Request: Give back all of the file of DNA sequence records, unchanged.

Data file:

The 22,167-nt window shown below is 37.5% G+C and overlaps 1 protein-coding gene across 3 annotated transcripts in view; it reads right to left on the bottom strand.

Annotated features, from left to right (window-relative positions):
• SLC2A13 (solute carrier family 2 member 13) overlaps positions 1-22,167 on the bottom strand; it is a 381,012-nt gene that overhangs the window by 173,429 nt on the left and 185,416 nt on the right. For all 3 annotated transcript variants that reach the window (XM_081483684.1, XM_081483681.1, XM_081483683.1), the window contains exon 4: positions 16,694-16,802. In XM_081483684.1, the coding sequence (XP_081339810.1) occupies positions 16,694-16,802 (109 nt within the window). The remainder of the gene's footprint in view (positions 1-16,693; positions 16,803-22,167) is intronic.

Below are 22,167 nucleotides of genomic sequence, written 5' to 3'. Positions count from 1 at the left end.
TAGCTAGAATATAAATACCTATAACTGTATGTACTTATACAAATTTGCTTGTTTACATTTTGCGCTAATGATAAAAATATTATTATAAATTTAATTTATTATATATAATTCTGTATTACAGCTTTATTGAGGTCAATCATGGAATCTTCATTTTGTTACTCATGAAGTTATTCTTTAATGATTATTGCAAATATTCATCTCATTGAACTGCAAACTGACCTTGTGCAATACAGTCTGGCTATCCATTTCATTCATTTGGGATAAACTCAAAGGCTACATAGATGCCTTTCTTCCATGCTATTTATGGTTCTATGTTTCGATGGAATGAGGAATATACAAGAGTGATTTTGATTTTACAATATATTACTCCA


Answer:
The 22,167-nt window shown below is 37.5% G+C and overlaps 1 protein-coding gene across 3 annotated transcripts in view; it reads right to left on the bottom strand.

Annotated features, from left to right (window-relative positions):
• SLC2A13 (solute carrier family 2 member 13) overlaps positions 1-22,167 on the bottom strand; it is a 381,012-nt gene that overhangs the window by 173,429 nt on the left and 185,416 nt on the right. For all 3 annotated transcript variants that reach the window (XM_081483684.1, XM_081483681.1, XM_081483683.1), the window contains exon 4: positions 16,694-16,802. In XM_081483684.1, the coding sequence (XP_081339810.1) occupies positions 16,694-16,802 (109 nt within the window). The remainder of the gene's footprint in view (positions 1-16,693; positions 16,803-22,167) is intronic.

Below are 22,167 nucleotides of genomic sequence, written 5' to 3'. Positions count from 1 at the left end.
TAGCTAGAATATAAATACCTATAACTGTATGTACTTATACAAATTTGCTTGTTTACATTTTGCGCTAATGATAAAAATATTATTATAAATTTAATTTATTATATATAATTCTGTATTACAGCTTTATTGAGGTCAATCATGGAATCTTCATTTTGTTACTCATGAAGTTATTCTTTAATGATTATTGCAAATATTCATCTCATTGAACTGCAAACTGACCTTGTGCAATACAGTCTGGCTATCCATTTCATTCATTTGGGATAAACTCAAAGGCTACATAGATGCCTTTCTTCCATGCTATTTATGGTTCTATGTTTCGATGGAATGAGGAATATACAAGAGTGATTTTGATTTTACAATATATTACTCCA